Data Security – The Growing Danger of Vishing Attacks – Data Protection

If you own a phone, you’ve probably received a suspicious call from an unknown number trying to obtain your private information. What you may not know is that these calls are becoming increasingly harmful to businesses.

What is a vishing attack?

Vishing attacks (or voice phishing attacks) usually involve a scammer seeking to obtain confidential information by impersonating someone else.1 For example, a scammer might pose as someone from a bank, government, or corporate IT department. The goal of a typical vishing attack is to obtain personal information that will open up other opportunities, such as the possibility of stealing an individual’s money or identity or deploying a ransomware attack on the a company’s computer system.2

The Canada Revenue Agency (“BOW“) has often been impersonated in phishing attacks. CRA scam alerts include transcripts of some of these phishing attempts. These scammers have deployed scare tactics, such as telling victims that criminal charges have been filed against them, liens will be placed on their assets, or an unknown legal action is imminent.3

Phishing on the rise

In recent years, vishing attackers have refined their methods to use increasingly sophisticated tools to convince their victims to divulge information. This includes manipulating caller ID to display a legitimate number and voice cloning, which uses machine learning algorithms and voice changer technology to mimic the voice of a trusted person.4

In January 2021, the FBI issued a private industry notification highlighting the increase in targeted vishing attacks seeking access to corporate networks.5 Specifically, there has been an increase in hybrid vishing attacks, which combine targeted phishing attacks (also known as spearphishing) with vishing.6 Of greater concern is the effectiveness of hybrid vishing attacks – in tests conducted by IBM, hybrid vishing attacks were shown to be three times more effective than spear phishing alone, yielding a click-through rate of 53.2%.seven

Prevention and mitigation measures

To better protect you and your business from these threats, agencies such as the Canadian Center for Cyber ​​Security, the FBI, and the U.S. Department of Health and Human Services have issued guidance with the following advice for individuals :

  • Use smartphones’ built-in spam protection features;8

  • Attempt to block robocalls or calls from unknown numbers; and

  • Exercise caution in the face of suspicious behavior such as:
    • callers looking for sensitive information;

    • scare tactics or high pressure from callers;

    • offers that sound too good to be true; Where

    • signs that are not characteristic of legitimate businesses and government agencies, such as calls with poor audio quality, or callers with a robotic tone or abnormal rhythm of their voice;9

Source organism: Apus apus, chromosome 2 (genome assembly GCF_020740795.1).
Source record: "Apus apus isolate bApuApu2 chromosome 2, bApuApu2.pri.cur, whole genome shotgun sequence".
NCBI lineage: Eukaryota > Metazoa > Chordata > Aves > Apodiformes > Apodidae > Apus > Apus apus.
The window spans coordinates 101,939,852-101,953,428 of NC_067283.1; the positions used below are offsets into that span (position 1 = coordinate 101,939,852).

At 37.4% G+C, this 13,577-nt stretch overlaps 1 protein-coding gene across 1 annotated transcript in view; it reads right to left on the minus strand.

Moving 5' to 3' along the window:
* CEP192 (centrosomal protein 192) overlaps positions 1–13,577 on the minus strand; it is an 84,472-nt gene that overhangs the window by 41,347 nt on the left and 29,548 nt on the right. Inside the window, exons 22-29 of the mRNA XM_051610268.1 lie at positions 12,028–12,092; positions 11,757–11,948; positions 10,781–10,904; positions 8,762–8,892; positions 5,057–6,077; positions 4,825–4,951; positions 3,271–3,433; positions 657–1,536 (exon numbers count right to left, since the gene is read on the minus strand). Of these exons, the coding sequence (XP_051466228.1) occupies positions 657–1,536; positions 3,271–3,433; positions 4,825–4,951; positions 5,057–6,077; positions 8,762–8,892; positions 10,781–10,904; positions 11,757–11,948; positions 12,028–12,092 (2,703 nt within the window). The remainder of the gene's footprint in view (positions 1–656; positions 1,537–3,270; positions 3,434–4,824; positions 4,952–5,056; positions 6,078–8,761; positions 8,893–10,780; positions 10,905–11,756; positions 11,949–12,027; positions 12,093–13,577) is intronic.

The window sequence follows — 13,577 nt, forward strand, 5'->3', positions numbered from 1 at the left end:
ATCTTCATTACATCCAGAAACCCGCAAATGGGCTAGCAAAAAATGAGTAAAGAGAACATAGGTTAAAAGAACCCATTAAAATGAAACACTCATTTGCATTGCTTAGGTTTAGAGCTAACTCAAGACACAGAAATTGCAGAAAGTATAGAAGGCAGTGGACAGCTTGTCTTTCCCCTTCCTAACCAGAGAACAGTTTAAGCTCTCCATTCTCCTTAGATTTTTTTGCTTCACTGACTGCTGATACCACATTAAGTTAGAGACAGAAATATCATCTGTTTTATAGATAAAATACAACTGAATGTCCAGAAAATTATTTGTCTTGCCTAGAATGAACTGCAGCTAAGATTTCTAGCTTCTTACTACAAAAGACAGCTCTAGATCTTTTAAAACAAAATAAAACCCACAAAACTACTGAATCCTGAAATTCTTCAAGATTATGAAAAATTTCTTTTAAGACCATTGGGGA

Businesses should train their staff on vishing attacks, new types of phishing campaigns, and how to respond if targeted.ten It is also good practice to periodically test employees with simulated vishing attacks, to identify when additional training or awareness campaigns may be needed. However, since it is impossible to fully reduce the risk of a successful vishing attack, it is essential for businesses to use a layered security approach. In particular, companies should consider implementing the following mitigation measures:

  • Implement multi-factor authentication (MFA) to access employee accounts to minimize the risk of an initial compromise.11 One-time passwords are preferred over push notifications (which are sometimes accepted due to MFA fatigue, without knowing the source of the request);12

  • Grant new employees access on a scale of least privilege;13

  • Actively scan and monitor networks for unauthorized access or modification;14

  • Use network segmentation to divide a large network into multiple smaller networks to better control the flow of network traffic;15 and

  • Assign two accounts to administrators: one account with administrator privileges for making changes to the system and another account for email, update deployment, and reporting.16

Footnotes

1. Canadian Center for Cyber ​​Security, “What is Vishing?” (July 25, 2022). [What is Vishing]; Text message equivalents are referred to as “smishing” attacks and “quick response” (QR) code equivalents are “quishing” attacks.

2. Canadian Center for Cyber ​​Security, “Don’t Take the Bait: Recognize and Avoid Phishing Attacks – ITSAP.00.101” (August 2022).
[Don’t Take the Bait]

3. Government of Canada, “Examples of phone scams” ​​(May 17, 2022).

4. What is vishing, sv “How a vishing scam works”.

5. Federal Bureau of Investigation, Cyber ​​Division, “Private Industry Notification 20210114-001” (January 14, 2021). [FBI Private
Industry Notification]

6. Rodika Tollefson, “Spear phishing meets vishing: New multi-stage attack targets enterprise VPNs” (December 15, 2020).

7. IBM, “X-Force Threat Intelligence Index 2022” (February 2022) at page 5.

8. What is vishing, sv “Tips for spotting and avoiding vishing scams”.

9. Don’t take the bait, sv “Something can be phishy if”.

10. What is vishing, sv “Tips for spotting and avoiding vishing scams”.

11. FBI Private Industry Notification, page 2.

12. Vishing on the Rise, page 2.

13. Supra Note 11.

14. ditto

15. ditto

16. ditto

The above provides an overview only and does not constitute legal advice. Readers are cautioned not to make any decisions based solely on this material. Rather, specific legal advice should be obtained.

© McMillan LLP 2021

About Sandra A. Powell

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